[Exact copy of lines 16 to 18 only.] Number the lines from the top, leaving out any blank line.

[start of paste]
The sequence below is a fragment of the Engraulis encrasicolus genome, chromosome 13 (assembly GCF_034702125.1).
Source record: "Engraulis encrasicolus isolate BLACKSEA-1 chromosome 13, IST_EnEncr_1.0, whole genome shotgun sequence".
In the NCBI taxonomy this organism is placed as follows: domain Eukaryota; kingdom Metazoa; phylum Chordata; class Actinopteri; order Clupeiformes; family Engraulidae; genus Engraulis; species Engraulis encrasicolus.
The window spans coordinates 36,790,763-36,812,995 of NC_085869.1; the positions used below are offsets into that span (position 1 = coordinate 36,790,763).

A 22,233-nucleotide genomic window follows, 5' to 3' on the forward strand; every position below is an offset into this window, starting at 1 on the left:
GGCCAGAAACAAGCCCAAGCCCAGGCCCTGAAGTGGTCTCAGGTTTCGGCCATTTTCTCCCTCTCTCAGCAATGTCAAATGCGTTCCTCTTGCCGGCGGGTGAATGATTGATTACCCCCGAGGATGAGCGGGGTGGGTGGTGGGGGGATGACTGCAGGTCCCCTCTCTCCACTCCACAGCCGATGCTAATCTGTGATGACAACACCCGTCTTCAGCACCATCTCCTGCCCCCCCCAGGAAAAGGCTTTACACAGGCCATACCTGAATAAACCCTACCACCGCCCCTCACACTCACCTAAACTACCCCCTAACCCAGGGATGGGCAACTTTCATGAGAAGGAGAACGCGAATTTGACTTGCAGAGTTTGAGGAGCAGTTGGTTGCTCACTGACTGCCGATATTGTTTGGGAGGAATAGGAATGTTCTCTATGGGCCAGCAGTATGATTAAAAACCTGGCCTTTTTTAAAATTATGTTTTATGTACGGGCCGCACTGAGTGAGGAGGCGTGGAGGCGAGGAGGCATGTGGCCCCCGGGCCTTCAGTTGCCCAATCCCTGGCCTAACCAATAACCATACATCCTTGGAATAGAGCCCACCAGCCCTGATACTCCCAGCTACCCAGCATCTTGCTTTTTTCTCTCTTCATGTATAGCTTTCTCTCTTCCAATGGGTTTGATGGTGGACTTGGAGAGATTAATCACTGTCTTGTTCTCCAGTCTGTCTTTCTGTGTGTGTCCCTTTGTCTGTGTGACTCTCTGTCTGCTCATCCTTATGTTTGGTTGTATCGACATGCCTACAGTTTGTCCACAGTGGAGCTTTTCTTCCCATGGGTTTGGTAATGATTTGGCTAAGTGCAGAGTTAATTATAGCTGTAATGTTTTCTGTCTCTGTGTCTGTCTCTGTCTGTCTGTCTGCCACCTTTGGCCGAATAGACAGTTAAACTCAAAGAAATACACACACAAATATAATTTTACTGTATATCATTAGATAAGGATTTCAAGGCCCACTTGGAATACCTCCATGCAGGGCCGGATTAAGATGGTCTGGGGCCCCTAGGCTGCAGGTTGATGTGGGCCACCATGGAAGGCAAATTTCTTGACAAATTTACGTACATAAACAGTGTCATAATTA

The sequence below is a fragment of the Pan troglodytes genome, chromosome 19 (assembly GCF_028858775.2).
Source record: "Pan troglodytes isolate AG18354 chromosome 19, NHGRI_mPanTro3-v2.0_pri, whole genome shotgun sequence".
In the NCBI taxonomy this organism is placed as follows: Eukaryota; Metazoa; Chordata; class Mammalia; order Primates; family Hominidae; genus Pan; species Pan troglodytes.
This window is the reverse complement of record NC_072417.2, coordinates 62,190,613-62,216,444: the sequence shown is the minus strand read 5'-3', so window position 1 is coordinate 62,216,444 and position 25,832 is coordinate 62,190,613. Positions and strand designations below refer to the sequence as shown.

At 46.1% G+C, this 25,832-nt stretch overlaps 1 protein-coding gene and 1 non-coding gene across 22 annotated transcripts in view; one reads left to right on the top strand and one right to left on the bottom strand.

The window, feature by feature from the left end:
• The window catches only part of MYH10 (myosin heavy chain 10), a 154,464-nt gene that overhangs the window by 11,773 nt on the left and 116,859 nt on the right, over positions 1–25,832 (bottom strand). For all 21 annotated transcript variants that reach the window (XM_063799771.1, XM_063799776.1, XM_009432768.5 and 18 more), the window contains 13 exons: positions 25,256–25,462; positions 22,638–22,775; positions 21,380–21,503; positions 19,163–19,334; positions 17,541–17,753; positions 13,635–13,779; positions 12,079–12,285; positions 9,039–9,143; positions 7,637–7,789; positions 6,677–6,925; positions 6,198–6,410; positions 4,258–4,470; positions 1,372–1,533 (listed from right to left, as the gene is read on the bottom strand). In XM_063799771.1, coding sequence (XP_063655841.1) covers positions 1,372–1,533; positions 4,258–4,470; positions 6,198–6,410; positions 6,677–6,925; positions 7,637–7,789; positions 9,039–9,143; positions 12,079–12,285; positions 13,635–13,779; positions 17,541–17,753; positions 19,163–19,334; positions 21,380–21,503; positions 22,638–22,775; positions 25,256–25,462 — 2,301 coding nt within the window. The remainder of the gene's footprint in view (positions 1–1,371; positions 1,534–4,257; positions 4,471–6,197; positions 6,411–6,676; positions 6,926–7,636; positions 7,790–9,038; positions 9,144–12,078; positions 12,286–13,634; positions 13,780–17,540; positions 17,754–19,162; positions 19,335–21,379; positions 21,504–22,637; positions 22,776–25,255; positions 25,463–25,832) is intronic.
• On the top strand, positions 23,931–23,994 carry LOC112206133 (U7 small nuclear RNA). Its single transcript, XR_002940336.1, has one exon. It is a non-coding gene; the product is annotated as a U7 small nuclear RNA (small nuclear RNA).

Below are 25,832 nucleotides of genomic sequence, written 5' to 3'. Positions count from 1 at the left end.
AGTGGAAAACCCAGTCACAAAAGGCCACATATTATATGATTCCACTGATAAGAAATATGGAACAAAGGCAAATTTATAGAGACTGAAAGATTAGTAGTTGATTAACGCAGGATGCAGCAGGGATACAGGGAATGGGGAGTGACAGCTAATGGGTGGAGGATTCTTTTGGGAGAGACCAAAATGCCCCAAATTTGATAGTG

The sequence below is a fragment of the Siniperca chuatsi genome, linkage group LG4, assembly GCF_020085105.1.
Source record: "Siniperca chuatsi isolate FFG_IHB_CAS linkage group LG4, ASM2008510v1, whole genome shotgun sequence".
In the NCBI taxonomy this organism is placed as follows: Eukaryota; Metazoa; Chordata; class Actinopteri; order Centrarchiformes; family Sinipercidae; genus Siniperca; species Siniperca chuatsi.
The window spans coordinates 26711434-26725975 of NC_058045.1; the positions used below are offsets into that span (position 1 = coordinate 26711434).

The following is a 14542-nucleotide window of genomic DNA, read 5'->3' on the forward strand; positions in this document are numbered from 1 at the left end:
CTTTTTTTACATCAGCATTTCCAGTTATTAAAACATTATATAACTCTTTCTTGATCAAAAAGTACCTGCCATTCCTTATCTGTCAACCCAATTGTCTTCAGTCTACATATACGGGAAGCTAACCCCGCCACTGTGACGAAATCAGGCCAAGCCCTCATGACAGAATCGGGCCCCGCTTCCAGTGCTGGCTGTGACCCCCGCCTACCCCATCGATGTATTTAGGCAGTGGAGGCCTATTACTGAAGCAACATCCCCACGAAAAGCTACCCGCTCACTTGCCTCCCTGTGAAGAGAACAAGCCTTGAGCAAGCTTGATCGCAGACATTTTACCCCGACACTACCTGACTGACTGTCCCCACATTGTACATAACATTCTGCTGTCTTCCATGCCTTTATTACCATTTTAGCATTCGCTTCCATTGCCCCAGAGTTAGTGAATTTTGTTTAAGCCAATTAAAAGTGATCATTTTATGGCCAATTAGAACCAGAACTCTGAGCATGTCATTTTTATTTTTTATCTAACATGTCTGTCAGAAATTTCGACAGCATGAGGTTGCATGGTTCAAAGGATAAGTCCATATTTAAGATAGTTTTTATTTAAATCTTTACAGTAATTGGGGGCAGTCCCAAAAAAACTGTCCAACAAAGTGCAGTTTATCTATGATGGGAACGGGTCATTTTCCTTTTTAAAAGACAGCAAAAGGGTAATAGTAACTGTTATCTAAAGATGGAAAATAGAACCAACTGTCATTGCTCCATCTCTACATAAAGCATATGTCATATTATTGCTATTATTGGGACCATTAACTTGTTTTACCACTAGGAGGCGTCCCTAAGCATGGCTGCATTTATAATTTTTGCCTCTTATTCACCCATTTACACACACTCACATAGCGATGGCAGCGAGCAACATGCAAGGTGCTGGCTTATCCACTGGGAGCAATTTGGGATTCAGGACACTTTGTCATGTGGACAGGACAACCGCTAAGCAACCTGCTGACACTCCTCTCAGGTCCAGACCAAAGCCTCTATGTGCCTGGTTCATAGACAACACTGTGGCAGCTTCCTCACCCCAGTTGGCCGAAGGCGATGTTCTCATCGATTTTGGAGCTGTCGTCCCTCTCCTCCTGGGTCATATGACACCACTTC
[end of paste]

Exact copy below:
AGTGGAAAACCCAGTCACAAAAGGCCACATATTATATGATTCCACTGATAAGAAATATGGAACAAAGGCAAATTTATAGAGACTGAAAGATTAGTAGTTGATTAACGCAGGATGCAGCAGGGATACAGGGAATGGGGAGTGACAGCTAATGGGTGGAGGATTCTTTTGGGAGAGACCAAAATGCCCCAAATTTGATAGTG

The sequence below is a fragment of the Siniperca chuatsi genome, linkage group LG4, assembly GCF_020085105.1.
Source record: "Siniperca chuatsi isolate FFG_IHB_CAS linkage group LG4, ASM2008510v1, whole genome shotgun sequence".